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The Sounds of Winter

Jan 13, 2020

Grab your coat, scarf and gloves (maybe even your earmuffs and hand warmers, too), and head outdoors to take in the sounds of the season.

We often think of winter as a quiet time in nature. Chilling winds suppress any desire to wander outside. But the sounds of winter are waiting to be heard, on mild or chilly days.

Crisp, crunching snow gives way underfoot as you venture outdoors. You may be greeted by squirrels squabbling with cawing blue jays as scolding titmice and chickadees mingle nearby.

You may hear the thin, lispy calls of cedar waxwings as they forage for cedar or holly berries. Their red-tipped wings and yellow tailbands make cedar waxwings attractive, if not musical.

As evening approaches, you may hear other sounds in the forest. The descending whinny of a screech-owl cuts through the darkness, while the deep hooting of great horned or barred owls remind you that life has not disappeared from the winter woods. A slow, silent walk may be rewarded with the wail of coyotes.

As falling snow blankets your footprints, it may be time to return to the warmth of a crackling fire. Though it’s difficult to leave your cozy home for a winter walk, there are distinct sounds of nature to discover during this “quiet” time of year.

Calls of the Wild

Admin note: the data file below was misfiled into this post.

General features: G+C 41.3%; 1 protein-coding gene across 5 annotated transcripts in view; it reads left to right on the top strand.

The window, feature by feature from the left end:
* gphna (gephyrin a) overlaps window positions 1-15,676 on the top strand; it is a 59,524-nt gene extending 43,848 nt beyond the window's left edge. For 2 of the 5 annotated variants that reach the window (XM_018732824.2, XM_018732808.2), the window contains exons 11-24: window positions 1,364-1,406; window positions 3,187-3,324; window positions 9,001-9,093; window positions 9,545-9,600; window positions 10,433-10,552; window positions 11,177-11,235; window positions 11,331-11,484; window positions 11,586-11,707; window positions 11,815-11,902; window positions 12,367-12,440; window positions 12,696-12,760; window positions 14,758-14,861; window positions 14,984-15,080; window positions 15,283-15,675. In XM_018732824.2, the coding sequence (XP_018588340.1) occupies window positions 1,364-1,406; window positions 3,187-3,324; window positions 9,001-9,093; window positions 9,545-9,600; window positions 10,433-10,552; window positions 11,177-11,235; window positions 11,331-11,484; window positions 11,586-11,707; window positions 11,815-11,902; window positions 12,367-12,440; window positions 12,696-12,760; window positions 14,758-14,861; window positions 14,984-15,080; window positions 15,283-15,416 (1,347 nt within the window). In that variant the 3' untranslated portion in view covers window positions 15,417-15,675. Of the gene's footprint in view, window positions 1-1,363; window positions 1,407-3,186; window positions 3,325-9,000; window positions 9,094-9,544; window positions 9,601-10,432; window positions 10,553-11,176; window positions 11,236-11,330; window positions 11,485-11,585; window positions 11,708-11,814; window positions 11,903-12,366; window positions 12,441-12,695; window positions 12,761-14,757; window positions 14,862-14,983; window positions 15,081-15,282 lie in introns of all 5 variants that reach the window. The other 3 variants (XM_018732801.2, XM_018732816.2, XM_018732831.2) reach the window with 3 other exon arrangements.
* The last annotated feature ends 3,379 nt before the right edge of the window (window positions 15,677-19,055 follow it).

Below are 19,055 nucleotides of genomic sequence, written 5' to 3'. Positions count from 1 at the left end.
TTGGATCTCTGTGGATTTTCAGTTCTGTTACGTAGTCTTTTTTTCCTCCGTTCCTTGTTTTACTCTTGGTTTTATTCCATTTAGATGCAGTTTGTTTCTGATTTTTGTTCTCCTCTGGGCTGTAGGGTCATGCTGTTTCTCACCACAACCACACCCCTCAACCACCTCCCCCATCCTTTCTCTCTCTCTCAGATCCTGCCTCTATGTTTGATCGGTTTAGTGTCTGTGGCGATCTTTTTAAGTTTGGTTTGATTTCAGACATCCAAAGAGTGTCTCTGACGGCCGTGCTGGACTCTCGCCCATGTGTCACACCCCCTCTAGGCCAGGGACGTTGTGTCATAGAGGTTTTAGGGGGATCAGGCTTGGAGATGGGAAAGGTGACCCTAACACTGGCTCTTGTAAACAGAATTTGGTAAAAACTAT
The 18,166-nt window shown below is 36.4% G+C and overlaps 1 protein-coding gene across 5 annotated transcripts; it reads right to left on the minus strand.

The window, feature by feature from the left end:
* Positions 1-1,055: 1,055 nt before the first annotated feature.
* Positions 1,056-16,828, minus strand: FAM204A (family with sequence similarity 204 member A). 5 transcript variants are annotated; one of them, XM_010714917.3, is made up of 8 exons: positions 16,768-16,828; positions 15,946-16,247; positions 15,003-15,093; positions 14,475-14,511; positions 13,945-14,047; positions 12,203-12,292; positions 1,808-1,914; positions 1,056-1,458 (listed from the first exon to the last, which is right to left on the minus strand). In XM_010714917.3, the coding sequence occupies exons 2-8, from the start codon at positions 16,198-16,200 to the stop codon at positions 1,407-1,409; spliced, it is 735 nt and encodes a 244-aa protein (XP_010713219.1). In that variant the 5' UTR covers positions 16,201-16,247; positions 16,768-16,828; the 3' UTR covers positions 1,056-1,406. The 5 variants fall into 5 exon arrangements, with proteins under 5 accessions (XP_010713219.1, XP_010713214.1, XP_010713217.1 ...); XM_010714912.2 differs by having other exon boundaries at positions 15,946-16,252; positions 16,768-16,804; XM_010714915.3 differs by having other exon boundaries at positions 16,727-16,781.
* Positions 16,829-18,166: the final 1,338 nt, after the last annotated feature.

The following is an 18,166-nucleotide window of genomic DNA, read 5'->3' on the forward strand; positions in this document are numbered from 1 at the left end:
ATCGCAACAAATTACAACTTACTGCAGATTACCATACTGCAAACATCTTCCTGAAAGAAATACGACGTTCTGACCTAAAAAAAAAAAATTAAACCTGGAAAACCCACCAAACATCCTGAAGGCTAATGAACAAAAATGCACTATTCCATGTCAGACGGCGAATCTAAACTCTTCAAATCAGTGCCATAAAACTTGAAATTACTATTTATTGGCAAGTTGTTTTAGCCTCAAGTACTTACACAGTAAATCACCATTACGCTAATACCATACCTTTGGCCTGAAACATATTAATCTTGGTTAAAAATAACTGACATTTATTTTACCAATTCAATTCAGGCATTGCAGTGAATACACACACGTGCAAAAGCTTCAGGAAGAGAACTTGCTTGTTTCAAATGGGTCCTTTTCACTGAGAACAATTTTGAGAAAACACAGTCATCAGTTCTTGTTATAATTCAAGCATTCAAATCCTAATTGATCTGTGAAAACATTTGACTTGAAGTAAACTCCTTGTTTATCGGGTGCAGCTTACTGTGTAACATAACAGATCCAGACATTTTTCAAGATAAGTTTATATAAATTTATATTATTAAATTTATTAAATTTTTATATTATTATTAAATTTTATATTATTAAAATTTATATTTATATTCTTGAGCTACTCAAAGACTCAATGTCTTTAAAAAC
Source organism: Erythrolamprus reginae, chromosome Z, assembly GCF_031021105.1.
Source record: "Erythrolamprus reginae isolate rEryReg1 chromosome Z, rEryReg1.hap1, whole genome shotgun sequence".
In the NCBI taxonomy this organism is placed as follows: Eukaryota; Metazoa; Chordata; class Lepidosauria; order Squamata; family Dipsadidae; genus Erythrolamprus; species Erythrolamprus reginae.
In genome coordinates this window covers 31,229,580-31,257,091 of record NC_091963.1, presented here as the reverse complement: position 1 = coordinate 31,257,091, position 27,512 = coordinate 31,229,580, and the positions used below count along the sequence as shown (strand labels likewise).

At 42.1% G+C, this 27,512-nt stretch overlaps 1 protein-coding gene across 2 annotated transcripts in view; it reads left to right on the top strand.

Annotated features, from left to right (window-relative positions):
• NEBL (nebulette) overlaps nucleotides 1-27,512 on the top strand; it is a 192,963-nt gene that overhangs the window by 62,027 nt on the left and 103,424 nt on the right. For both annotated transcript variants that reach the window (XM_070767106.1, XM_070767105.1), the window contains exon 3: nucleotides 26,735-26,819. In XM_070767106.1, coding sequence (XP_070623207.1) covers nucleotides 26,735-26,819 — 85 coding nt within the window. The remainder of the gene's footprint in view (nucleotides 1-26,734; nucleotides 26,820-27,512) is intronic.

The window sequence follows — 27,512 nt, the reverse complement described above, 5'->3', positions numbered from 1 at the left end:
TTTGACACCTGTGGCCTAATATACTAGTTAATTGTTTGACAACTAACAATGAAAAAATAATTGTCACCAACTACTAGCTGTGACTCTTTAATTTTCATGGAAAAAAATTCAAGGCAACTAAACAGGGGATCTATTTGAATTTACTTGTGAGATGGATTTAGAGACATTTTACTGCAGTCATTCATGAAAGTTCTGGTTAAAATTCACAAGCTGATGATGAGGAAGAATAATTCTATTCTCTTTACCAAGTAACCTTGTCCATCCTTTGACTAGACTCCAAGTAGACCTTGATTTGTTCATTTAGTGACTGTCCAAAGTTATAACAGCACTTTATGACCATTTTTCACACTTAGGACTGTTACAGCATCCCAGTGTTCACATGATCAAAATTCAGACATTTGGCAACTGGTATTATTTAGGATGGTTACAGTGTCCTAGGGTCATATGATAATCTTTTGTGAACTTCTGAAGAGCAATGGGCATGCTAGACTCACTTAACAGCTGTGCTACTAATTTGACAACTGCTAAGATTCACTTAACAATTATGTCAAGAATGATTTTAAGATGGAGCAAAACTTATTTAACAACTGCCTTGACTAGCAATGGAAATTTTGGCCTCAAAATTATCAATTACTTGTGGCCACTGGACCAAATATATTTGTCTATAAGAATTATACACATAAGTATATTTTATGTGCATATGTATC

• A blue jay’s voice varies from soft murmurs to loud screams to clear, chime-like whistles.
  • The barred owl’s classic series of hoots is commonly heard and easily identifiable: “Hoo hoo hoohoo, hoo hoo hoohooahh,” also described as “Who cooks for you, who cooks for you all?”
  • The black-capped chickadee’s song is a 2- or 3-syllable phrase with the first note slightly higher than the second: “fee-bee” or “fee-bee-bee.” Call is a slow “chick-a-dee-dee-dee.”
  • The songs of tufted titmice are a whistled “peter-peter-peter” with the first syllables higher. Calls include harsh scolding notes and higher pitched “tseets” and whistles.

Find out about more animals and their sounds in the MDC’s Field Guide.

One owl you’re sure to hear hootin’ and hollerin’ in the winter is the eastern screech-owl.

  • The eastern screech-owl likes farms, orchards, woods and towns.
  • Despite their big and fearful name, screech owls are small birds about the size of a robin.
  • The call is rarely described as a “screech.” Instead, the whistled call is either a quavering, ascending then descending whinny, or a monotone trill, often in a duet with its mate.
  • They are active at dusk. They also have two color morphs in red and grey with intermediate browns.

Learn more about the eastern screech-owl in this Missouri Conservationist article.


Eastern Screech Owl
Eastern Screech Owl

Winter Hike

Take a winter hike and hear the sounds of a new season
Take a winter hike and hear the sounds of a new season

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